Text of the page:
13. desalination plants (such as the seawater desalination plant PPP for the provision of irrigation and water supply in the Grand Agadir and Souss-Massa regions Morocco, which will have a production capacity of 275,000 cubic metres per day, expandable to 400,000 cubic metres per day).

iii Other

Other infrastructure, including:

  1. defence (such as the Allenby & Connaught PFI project in the United Kingdom involving the redevelopment of garrisons and the construction of new barracks); and
  2. water defences (such as the Eefde Lock PPP for the design, build, financing, operation and maintenance of the second lock on the Twente Canal in The Netherlands, including supporting infrastructure).

IV Principal characteristics of PFI financing

Since most PFI financings are also categorised as project finance, the same principal characteristics will apply to both, including being structured on a limited or non-recourse basis through an SPV (therefore on an off-balance sheet basis), with the main difference being that the public sector is a party to the project documentation.

Owing to the complexity and costs associated with PFI, only large projects (or a collection of smaller, related projects grouped into one) will be financed in this manner. PFI is therefore characterised by a significant upfront capital investment during the construction period, resulting in a high (usually between 90:10 and 80:20) debt-to-equity ratio. As the returns on the capital investment will be realised over the life of the project (typically 20 to 30 years), the PFI financing will be long-term financing to align it with the lifecycle requirements.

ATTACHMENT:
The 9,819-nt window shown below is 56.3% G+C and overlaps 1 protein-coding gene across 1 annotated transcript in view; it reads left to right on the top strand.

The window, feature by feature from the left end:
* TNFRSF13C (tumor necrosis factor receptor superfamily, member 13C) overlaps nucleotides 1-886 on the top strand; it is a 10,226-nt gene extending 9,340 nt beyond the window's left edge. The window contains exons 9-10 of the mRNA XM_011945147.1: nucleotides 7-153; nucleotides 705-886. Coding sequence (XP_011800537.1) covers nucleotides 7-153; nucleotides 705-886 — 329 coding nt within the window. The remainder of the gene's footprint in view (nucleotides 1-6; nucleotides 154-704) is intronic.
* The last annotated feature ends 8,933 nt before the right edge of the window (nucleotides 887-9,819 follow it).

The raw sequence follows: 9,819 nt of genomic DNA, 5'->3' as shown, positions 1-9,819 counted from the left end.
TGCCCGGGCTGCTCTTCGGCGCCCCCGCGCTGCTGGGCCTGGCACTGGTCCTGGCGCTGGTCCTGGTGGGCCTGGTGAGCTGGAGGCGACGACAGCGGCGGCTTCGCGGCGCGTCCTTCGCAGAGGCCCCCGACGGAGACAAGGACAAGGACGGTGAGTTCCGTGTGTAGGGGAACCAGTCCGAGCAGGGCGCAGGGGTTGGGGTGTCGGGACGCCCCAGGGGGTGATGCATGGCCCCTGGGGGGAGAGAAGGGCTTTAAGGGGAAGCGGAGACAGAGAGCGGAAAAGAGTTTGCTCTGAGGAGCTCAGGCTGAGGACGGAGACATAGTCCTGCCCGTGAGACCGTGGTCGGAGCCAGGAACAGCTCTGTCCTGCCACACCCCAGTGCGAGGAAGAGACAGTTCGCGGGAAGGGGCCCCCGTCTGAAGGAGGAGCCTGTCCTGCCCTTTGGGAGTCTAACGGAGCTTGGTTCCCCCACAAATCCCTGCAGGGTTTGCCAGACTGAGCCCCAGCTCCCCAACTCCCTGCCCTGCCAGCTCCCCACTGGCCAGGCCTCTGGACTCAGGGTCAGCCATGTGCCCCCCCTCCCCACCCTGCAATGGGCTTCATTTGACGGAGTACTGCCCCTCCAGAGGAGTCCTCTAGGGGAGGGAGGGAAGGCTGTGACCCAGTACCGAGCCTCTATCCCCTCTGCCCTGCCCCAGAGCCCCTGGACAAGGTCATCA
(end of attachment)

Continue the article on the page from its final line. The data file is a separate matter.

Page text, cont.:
The equity portion is usually made up of share capital and subordinated shareholder loans provided by the sponsors and financial investors, although often externally financed during the construction phase. The debt portion is usually provided by commercial and institutional lenders, and to a lesser extent debt capital markets. As the SPV will only start receiving income after the construction of the infrastructure is completed, the repayment of debt will be aligned with cash flows. In the case of a default, the lenders will have the option to step in.


Footnotes

1 Ania Gorna is a senior associate at Norton Rose Fulbright LLP.

2 The 2018 Budget published on 29 October 2018 stated that PF2 (which replaced PFI in the UK) will no longer be used on new projects. https://www.gov.uk/government/publications/budget-2018-documents/budget-2018.

3 This chapter discusses PPP and PFI in general terms and sets out the underlying principles associated with them. Jurisdiction-specific treatment of PPP and PFI is beyond the scope of this chapter.